One of America’s Favorites – BLT

January 18, 2021 at 6:02 AM | Posted in One of America's Favorites | Leave a comment
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BLT sandwich on toast

A BLT is a type of sandwich, named for the initials of its primary ingredients, bacon, lettuce and tomato. It can be made with varying recipes according to personal preference. Simple variants include using different types of lettuce, toasting or not, or adding mayonnaise. More pronounced variants can include using turkey bacon or tofu in place of bacon, or removing the lettuce entirely.

Variations on the BLT date to the early 1900s, but it did not achieve widespread popularity until after World War II, when the ingredients became more readily available year-round. Referencing the sandwich by its initials rather than naming the ingredients in full did not become common until the 1970s. Until 2019 the BLT has been ranked as the second most popular sandwich in the US and as the UK’s favourite sandwich, and is frequently referenced or depicted in media and culture. In 2019 the BLT dropped rank and was voted the sixth most popular sandwich in the US, with grilled cheese taking the lead as the most popular sandwich in the US.

 

Although the ingredients of the BLT have existed for many years, there is little evidence of BLT sandwich recipes prior to 1900. The 1903 Good Housekeeping Everyday Cook Book, a recipe by a Dr. Evan Mee for a club sandwich included bacon, lettuce, tomato, mayonnaise and a slice of turkey sandwiched between two slices of bread. While the 1929 book Seven Hundred Sandwiches does include a section on bacon sandwiches, the recipes often include pickles and none contain tomato.

A BLT sandwich preparation

The BLT became popular after World War II because of the rapid expansion of supermarkets, which allowed ingredients to be available year-round. The initials, representing “bacon, lettuce, tomato”, likely began in the U.S. restaurant industry as shorthand for the sandwich, but it is unclear when this transferred to the public consciousness. For example, a 1951 edition of the Saturday Evening Post makes reference to the sandwich, although it does not use its initials, describing a scene in which: “On the tray, invariably, are a bowl of soup, a toasted sandwich of bacon, lettuce and tomato, and a chocolate milk shake.”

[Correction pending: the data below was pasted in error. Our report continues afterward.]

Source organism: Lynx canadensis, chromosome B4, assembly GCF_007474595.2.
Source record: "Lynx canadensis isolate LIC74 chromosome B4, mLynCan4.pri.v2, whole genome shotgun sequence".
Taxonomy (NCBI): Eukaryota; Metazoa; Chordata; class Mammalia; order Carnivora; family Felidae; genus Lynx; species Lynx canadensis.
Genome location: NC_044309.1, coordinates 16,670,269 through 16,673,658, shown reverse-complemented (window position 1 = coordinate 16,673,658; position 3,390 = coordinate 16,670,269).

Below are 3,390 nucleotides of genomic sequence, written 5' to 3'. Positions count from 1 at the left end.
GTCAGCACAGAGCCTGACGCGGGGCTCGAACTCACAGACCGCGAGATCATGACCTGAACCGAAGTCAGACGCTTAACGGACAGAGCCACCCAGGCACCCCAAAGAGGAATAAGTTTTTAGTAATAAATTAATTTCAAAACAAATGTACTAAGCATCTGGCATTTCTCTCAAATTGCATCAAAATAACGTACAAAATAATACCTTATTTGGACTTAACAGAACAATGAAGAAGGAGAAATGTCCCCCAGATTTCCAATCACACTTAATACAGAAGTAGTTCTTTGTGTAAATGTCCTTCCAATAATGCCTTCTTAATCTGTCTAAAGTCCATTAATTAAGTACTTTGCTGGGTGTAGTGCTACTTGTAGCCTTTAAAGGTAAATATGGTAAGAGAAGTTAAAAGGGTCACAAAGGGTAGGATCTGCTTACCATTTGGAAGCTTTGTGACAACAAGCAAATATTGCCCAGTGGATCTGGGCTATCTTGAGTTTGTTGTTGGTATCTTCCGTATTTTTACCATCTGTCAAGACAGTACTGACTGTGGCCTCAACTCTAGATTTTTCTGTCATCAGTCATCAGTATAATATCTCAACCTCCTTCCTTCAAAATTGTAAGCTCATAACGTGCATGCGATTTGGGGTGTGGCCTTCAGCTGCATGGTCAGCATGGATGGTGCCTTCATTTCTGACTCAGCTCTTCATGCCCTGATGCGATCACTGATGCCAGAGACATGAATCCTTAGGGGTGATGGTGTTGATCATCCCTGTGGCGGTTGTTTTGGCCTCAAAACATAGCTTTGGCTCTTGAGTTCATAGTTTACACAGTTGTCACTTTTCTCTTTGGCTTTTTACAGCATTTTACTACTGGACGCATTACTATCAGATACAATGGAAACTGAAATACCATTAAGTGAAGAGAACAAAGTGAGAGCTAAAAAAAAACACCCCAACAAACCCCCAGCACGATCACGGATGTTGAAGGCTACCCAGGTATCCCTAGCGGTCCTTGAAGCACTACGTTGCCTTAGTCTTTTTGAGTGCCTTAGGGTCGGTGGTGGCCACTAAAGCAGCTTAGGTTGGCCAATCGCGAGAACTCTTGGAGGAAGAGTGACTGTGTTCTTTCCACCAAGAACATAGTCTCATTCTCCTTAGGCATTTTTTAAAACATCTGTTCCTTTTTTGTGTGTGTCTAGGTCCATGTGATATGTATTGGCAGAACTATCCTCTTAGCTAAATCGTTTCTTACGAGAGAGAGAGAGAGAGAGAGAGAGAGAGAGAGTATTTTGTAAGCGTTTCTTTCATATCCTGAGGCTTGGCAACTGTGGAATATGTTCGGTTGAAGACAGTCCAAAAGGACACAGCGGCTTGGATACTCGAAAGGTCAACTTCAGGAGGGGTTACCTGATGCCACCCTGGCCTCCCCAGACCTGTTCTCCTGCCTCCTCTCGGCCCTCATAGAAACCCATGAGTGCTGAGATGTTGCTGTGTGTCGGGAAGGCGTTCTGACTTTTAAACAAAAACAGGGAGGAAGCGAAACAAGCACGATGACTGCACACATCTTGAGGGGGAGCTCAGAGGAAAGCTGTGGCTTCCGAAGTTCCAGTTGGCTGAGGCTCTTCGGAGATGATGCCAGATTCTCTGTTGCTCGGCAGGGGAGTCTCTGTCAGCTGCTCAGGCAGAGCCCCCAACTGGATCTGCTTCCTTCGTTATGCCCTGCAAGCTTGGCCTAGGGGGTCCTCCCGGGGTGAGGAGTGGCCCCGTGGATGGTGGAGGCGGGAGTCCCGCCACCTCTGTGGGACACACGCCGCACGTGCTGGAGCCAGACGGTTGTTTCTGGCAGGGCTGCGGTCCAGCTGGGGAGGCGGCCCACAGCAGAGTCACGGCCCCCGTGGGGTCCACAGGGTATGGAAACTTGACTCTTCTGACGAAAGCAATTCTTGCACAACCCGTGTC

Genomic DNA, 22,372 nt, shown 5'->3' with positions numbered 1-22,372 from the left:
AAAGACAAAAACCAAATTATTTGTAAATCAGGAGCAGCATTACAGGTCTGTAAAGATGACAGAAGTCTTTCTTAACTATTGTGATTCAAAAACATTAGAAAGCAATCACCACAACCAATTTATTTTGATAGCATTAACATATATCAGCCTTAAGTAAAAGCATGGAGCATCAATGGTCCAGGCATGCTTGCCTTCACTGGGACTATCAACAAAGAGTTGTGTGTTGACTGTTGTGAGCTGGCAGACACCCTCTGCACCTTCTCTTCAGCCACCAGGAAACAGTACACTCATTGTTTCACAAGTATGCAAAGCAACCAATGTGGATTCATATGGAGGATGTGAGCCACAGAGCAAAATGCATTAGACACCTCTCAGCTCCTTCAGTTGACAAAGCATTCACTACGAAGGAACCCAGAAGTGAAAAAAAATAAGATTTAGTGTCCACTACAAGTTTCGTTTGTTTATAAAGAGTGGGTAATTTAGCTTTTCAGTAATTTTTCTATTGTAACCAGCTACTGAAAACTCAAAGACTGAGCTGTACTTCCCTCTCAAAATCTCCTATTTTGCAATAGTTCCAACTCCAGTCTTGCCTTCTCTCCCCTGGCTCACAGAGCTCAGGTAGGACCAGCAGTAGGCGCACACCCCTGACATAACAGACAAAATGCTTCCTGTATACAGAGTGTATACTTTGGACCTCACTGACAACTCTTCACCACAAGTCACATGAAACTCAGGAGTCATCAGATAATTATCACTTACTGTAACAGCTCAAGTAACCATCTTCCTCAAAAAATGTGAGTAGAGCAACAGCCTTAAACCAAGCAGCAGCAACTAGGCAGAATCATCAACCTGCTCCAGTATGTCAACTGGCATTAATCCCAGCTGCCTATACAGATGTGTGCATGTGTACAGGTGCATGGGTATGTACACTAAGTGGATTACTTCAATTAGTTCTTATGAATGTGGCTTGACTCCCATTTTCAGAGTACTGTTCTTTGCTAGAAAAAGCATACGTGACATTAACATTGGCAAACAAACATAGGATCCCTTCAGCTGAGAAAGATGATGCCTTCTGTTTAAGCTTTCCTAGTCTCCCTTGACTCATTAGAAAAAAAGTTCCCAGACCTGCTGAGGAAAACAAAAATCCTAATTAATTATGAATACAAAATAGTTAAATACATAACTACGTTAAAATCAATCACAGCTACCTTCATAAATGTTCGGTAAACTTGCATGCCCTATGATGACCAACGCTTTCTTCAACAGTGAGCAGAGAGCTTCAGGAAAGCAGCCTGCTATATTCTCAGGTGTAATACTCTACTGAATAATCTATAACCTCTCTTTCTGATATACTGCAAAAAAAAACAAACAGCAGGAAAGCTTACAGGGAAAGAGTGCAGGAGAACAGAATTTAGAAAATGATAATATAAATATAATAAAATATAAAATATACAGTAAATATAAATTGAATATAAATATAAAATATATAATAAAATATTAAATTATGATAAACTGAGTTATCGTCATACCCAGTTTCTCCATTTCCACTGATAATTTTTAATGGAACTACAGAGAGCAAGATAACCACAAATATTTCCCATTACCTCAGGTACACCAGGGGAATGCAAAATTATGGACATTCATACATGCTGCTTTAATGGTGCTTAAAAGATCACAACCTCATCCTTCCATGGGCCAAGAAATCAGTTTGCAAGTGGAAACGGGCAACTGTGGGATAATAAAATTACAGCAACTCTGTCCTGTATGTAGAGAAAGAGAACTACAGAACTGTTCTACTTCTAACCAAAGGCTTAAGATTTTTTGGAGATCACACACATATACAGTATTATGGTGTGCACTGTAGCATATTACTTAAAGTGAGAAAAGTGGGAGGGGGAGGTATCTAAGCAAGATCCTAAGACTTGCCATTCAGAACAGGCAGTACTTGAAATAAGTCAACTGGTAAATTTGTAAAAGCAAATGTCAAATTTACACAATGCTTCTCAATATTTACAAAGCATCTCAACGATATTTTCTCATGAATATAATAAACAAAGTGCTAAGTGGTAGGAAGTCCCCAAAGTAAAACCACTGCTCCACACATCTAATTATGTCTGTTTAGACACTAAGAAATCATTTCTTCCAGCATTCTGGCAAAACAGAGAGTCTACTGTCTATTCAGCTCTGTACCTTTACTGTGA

A 1954 issue of Modern Hospital contains a meal suggestion that includes: “Bean Soup, Toasted Bacon Lettuce and Tomato Sandwich, Pickles, Jellied Banana Salad, Cream Dressing, and Pound Cake.” By 1958, Hellmann’s Mayonnaise advertised their product as “traditional on bacon, lettuce, and tomato sandwiches,” suggesting that the combination had been around for some time. However, there are several references to a “B.L.T” in the early 1970s, including in one review of Bruce Jay Friedman’s play entitled Steambath titled: “A B.L.T. for God – hold the mayo.”. The abbreviation used in title references a line of dialogue in the play in which God yells, “Send up a bacon and lettuce and tomato sandwich, hold the mayo. You burn the toast, I’ll smite you down with my terrible swift sword.” The coexistence of the shortened version and the full name suggests this was a period of transition as the abbreviation was popularized.

 

While there are variations on the BLT, the essential ingredients are bacon, tomatoes and lettuce between two slices of bread, often toasted. The quantity and quality of the ingredients are matters of personal preference. The bacon can be well cooked or tender, but as it “carries” the other flavors, chefs recommend using higher quality meat; in particular, chef Edward Lee states “Your general supermarket bacon is not going to cut the mustard.”

Iceberg lettuce is a common choice because it does not add too much flavor while adding crunch. Food writer Ed Levine has suggested that BLT does not require lettuce at all, as it is “superfluous”, a suggestion that Jon Bonné, lifestyle editor at MSNBC, described as “shocking”. Michele Anna Jordan, author of The BLT Cookbook, believes the tomato is the key ingredient and recommends the use of the beefsteak tomato as it has more flesh and fewer seeds. Similarly, chef and food writer J. Kenji Lopez-Alt believes that a BLT is not a well-dressed bacon sandwich; it’s a tomato sandwich, seasoned with bacon. For that reason, he argues that the BLT is a seasonal sandwich since it best made with high-quality summer tomatoes.

The sandwich is sometimes served with dressings, like mayonnaise. The bread can be of any variety, white or wholemeal, toasted or not, depending on personal preference.

 

BLT with avocado

The sandwich has a high sodium and fat content, and has been specifically targeted by UK café chains in an effort to reduce salt and fat. Due to this, low-fat mayonnaise is a common substitute along with low salt bread and less fatty bacon. A more visible solution is to use turkey bacon in lieu of normal bacon. One of the variations on the BLT is the club sandwich, a two-layered sandwich in which one layer is a BLT. The other layer can be almost any sort of sliced meat, normally chicken or turkey.

The BLT has been deconstructed into a number of forms; for example, Edna Lewis and Scott Peacock created a BLT salad in The Gift of Southern Cooking by cutting the ingredients into 1 inch pieces and tossing in mayonnaise. This variation was described by The New York Times writer Julia Reed as “even more perfect than a BLT”.

Vegans and vegetarians may replace bacon with tempeh or tofu as meat analogue instead. Alternatively they can use mock bacon.

 

 

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